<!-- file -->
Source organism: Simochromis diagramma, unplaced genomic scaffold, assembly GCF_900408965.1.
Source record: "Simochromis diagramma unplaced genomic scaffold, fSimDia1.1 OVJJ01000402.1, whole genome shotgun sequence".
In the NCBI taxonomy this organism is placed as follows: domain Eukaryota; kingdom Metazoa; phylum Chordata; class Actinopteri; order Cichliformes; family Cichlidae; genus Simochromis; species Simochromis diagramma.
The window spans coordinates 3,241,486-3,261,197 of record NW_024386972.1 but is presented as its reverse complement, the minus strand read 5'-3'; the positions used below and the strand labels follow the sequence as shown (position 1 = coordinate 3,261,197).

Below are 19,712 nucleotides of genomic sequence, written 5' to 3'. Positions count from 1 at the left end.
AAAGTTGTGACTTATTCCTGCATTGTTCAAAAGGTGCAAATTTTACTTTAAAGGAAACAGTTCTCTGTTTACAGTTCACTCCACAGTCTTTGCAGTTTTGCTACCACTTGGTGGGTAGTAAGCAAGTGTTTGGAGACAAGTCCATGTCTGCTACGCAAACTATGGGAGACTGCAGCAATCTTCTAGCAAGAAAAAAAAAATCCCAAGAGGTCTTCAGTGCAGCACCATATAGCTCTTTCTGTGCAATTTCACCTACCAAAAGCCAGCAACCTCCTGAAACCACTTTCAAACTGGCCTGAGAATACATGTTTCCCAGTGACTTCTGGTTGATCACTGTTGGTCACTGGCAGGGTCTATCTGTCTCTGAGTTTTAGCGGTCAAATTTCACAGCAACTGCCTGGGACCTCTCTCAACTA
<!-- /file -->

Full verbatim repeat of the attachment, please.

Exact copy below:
Source organism: Simochromis diagramma, unplaced genomic scaffold, assembly GCF_900408965.1.
Source record: "Simochromis diagramma unplaced genomic scaffold, fSimDia1.1 OVJJ01000402.1, whole genome shotgun sequence".
In the NCBI taxonomy this organism is placed as follows: domain Eukaryota; kingdom Metazoa; phylum Chordata; class Actinopteri; order Cichliformes; family Cichlidae; genus Simochromis; species Simochromis diagramma.
The window spans coordinates 3,241,486-3,261,197 of record NW_024386972.1 but is presented as its reverse complement, the minus strand read 5'-3'; the positions used below and the strand labels follow the sequence as shown (position 1 = coordinate 3,261,197).

Below are 19,712 nucleotides of genomic sequence, written 5' to 3'. Positions count from 1 at the left end.
AAAGTTGTGACTTATTCCTGCATTGTTCAAAAGGTGCAAATTTTACTTTAAAGGAAACAGTTCTCTGTTTACAGTTCACTCCACAGTCTTTGCAGTTTTGCTACCACTTGGTGGGTAGTAAGCAAGTGTTTGGAGACAAGTCCATGTCTGCTACGCAAACTATGGGAGACTGCAGCAATCTTCTAGCAAGAAAAAAAAAATCCCAAGAGGTCTTCAGTGCAGCACCATATAGCTCTTTCTGTGCAATTTCACCTACCAAAAGCCAGCAACCTCCTGAAACCACTTTCAAACTGGCCTGAGAATACATGTTTCCCAGTGACTTCTGGTTGATCACTGTTGGTCACTGGCAGGGTCTATCTGTCTCTGAGTTTTAGCGGTCAAATTTCACAGCAACTGCCTGGGACCTCTCTCAACTA